Educators learn how to foster growth mindsets

Dr. Kendra Coates teaches at the GEM Institute

Feb. 26, 2020 - Educators around Douglas County are diving deeper into innovative ways to support student learning and well-being. 

Through a curriculum called Growing Early Mindsets, teachers are finding that the classroom practices they have increasingly sensed were important to student achievement are actually backed by modern discoveries in neuroscience.  

Growing Early Mindsets is a literacy-based framework that teaches principles of growth mindset, social and emotional learning, and mindfulness in pre-K through third-grade learning environments. The framework, known as GEM, was developed by Dr. Kendra Coates, regional director of P-3rd Education for Central Oregon. 

“We are living in an exciting period of time right now,” Coates said. “We have now discovered what is happening inside the brain and that the brain is malleable.”

Coates served as trainer at a GEM Institute this month at the Douglas Education Service District. About 70 educators and other community members, including several from Lake and Klamath counties, signed up for the first day of the conference. Fifty of those participants, all early learning educators, kindergarten teachers and child care and preschool providers, attended a second day of professional development as part of a cohort that will participate in additional video conference training through September.

The GEM Institute and cohort professional development opportunities are funded and organized by Kindergarten Readiness Partnership & Innovation (KPI), a program of the South Central Early Learning Hub and Douglas ESD. KPI serves Douglas, Klamath and Lake counties by promoting, supporting and funding innovative strategies and activities that focus on kindergarten readiness skills and smooth transitions; family engagement in children’s learning; professional development; and alignment, connection and collaboration with early learning professionals and early learning educators.

Fifteen sets of the GEM curriculum were granted to each school district, early learning organization and child care provider that sent representatives to this month’s institute.  

The goal behind the GEM curriculum is to foster children’s innate love of learning while nurturing and supporting the whole child. It integrates research about the brain and neuroplasticity that reveals new truths about how we learn. According to the GEM framework, growth mindset is the belief that intelligence, abilities, skills and talents are malleable and develop through effort and learning. This is opposed to the fixed mindset, which is the belief that these qualities cannot be changed.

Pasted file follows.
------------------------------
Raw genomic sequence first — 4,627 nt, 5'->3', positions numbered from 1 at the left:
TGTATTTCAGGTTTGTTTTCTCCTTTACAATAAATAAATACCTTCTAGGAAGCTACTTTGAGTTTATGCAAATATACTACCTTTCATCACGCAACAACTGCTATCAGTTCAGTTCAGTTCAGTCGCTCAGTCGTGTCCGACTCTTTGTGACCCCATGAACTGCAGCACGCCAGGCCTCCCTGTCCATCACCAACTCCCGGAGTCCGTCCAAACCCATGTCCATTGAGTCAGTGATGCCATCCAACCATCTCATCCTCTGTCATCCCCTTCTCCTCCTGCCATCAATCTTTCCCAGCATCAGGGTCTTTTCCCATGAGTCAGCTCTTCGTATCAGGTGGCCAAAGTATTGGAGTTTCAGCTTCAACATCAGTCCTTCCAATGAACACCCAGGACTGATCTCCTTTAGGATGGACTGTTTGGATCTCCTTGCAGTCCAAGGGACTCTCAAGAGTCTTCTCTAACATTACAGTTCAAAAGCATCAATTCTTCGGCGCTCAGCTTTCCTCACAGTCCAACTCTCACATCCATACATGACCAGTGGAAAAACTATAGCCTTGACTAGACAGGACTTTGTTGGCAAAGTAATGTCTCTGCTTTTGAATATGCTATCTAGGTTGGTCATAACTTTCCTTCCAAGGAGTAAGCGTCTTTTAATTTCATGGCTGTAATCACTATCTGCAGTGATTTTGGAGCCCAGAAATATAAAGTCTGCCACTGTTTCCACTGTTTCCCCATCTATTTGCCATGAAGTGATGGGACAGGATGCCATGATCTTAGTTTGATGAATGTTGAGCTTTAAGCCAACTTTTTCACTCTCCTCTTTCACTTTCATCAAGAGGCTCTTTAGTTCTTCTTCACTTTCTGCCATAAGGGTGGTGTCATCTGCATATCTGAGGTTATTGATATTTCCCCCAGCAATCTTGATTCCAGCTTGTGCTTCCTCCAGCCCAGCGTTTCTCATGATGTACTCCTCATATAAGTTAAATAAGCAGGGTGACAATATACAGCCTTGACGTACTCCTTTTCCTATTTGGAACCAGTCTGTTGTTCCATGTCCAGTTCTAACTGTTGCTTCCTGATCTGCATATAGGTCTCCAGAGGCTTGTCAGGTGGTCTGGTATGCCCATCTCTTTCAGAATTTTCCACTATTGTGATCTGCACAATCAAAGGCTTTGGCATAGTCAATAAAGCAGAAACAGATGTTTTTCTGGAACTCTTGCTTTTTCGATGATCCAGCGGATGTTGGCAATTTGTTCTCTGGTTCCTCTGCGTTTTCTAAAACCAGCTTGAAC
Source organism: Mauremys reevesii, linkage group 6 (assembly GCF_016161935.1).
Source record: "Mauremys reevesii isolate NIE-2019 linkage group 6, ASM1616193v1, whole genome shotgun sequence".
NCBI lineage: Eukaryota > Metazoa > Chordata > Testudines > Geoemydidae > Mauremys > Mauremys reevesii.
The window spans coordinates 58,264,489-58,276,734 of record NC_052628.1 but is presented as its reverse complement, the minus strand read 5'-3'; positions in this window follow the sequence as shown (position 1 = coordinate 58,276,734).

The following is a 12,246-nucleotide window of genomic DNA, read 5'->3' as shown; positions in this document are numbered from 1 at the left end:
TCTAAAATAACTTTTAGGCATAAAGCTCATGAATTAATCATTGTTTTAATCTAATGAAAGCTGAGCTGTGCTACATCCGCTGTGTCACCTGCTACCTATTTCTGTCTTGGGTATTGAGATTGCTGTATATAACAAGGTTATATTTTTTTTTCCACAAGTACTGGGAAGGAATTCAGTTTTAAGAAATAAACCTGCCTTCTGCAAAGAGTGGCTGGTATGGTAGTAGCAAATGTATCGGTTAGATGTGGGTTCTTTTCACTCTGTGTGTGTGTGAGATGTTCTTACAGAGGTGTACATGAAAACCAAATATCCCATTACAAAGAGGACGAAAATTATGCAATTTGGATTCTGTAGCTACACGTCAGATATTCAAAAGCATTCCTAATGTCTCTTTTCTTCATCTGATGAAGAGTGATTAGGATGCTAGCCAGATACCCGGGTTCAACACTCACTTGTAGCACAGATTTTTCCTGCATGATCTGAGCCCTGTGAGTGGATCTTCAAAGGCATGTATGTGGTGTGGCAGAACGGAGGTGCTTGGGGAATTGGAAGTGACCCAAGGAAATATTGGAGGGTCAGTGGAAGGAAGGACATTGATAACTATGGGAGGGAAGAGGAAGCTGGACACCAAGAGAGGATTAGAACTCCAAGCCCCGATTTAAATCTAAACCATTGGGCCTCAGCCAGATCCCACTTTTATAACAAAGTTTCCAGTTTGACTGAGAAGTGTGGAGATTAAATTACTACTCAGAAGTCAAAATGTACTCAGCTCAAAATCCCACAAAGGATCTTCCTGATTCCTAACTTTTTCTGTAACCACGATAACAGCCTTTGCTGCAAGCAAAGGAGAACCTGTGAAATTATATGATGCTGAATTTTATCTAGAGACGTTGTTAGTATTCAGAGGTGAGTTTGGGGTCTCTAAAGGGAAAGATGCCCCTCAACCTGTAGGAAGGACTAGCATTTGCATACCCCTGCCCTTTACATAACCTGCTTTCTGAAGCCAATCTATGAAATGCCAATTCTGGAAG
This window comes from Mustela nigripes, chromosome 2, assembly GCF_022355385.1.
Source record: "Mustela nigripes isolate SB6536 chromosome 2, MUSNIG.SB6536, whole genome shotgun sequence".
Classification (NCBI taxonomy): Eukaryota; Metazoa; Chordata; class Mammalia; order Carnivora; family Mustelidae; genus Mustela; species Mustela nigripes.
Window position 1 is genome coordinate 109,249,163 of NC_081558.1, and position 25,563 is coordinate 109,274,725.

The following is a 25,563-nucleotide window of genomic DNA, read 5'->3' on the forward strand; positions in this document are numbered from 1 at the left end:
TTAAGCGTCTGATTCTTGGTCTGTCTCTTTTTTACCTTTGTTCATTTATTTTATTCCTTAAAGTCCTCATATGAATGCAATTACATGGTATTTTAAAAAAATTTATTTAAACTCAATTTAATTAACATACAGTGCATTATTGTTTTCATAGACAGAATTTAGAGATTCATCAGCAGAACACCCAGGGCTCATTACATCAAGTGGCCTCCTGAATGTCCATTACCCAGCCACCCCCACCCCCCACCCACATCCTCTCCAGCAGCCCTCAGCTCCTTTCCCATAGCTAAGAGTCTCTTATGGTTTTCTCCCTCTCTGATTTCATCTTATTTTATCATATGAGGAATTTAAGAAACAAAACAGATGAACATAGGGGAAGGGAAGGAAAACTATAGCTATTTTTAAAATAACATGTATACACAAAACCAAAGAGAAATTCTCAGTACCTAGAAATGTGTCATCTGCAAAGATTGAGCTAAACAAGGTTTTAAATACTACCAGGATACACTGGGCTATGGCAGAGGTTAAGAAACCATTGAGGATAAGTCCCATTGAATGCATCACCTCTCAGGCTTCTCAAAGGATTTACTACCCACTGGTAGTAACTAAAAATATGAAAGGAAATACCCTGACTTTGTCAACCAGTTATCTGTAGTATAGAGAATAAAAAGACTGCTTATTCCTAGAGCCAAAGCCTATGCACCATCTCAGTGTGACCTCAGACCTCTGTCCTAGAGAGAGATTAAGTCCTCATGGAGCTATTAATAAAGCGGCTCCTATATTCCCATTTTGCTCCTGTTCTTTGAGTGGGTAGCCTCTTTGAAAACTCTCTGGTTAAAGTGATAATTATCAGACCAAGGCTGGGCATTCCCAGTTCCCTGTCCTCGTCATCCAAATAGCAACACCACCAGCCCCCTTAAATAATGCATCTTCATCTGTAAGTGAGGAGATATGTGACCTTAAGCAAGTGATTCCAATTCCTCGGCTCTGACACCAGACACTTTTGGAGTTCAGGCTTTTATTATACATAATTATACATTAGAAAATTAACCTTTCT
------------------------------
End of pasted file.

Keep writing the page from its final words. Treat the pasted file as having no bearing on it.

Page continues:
Teachers learn how to help students develop growth mindsets and social-emotional learning skills, both of which have been shown to improve student achievement. For example, students learn problem-solving skills, how to build healthy relationships and how to persevere in the face of challenges. 

“I think we’ve always believed that social-emotional learning is a big, important thing, and this is just kind of giving you some real tools on how to do it,” said Amanda Sandoval, a kindergarten teacher at Winchester Elementary School in Roseburg who attended the institute. “This teaches how to talk about it, how to identify what kind of problem you have, identify the size, what strategies can you use … so it really gives kids the tools that they need to self-regulate, to problem solve, to start creating some meta-cognition skills inside of themselves.”

GEM also incorporates what it calls a spiraling teaching and learning concept in which subjects are taught and retaught in ways that allow students to learn at their own pace. 

“What that means is you are constantly going and diving deeper and deeper into concepts and constructs and principles and practices and skills by revisiting and being intentional,” Coates said. 

Coates compared the concept to adults watching the same movie or reading the same book over and over again. 

“We do a lot of things over and over again,” she said, “and we gain something deeper and more meaningful each time we do it.”